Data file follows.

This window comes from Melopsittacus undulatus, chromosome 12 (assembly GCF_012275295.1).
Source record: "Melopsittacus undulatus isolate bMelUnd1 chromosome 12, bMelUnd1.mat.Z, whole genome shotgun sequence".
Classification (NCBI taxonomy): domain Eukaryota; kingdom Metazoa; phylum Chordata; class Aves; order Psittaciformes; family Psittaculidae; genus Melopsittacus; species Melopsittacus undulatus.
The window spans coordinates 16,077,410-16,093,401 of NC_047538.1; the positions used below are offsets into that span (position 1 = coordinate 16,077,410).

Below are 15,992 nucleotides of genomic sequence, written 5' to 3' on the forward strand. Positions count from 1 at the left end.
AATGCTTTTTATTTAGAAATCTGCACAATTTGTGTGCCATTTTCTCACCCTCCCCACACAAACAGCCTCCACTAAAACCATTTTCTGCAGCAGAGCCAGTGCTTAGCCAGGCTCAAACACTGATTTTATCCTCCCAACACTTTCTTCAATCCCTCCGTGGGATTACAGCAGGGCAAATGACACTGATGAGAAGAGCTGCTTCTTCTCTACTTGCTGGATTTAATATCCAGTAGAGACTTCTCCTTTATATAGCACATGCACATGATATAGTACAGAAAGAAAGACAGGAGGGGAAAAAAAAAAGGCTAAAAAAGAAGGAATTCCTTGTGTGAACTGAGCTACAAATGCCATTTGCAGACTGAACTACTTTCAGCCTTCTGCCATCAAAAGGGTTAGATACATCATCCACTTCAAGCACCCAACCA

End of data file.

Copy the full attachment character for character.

This window comes from Melopsittacus undulatus, chromosome 12 (assembly GCF_012275295.1).
Source record: "Melopsittacus undulatus isolate bMelUnd1 chromosome 12, bMelUnd1.mat.Z, whole genome shotgun sequence".
Classification (NCBI taxonomy): domain Eukaryota; kingdom Metazoa; phylum Chordata; class Aves; order Psittaciformes; family Psittaculidae; genus Melopsittacus; species Melopsittacus undulatus.
The window spans coordinates 16,077,410-16,093,401 of NC_047538.1; the positions used below are offsets into that span (position 1 = coordinate 16,077,410).

Below are 15,992 nucleotides of genomic sequence, written 5' to 3' on the forward strand. Positions count from 1 at the left end.
AATGCTTTTTATTTAGAAATCTGCACAATTTGTGTGCCATTTTCTCACCCTCCCCACACAAACAGCCTCCACTAAAACCATTTTCTGCAGCAGAGCCAGTGCTTAGCCAGGCTCAAACACTGATTTTATCCTCCCAACACTTTCTTCAATCCCTCCGTGGGATTACAGCAGGGCAAATGACACTGATGAGAAGAGCTGCTTCTTCTCTACTTGCTGGATTTAATATCCAGTAGAGACTTCTCCTTTATATAGCACATGCACATGATATAGTACAGAAAGAAAGACAGGAGGGGAAAAAAAAAAGGCTAAAAAAGAAGGAATTCCTTGTGTGAACTGAGCTACAAATGCCATTTGCAGACTGAACTACTTTCAGCCTTCTGCCATCAAAAGGGTTAGATACATCATCCACTTCAAGCACCCAACCA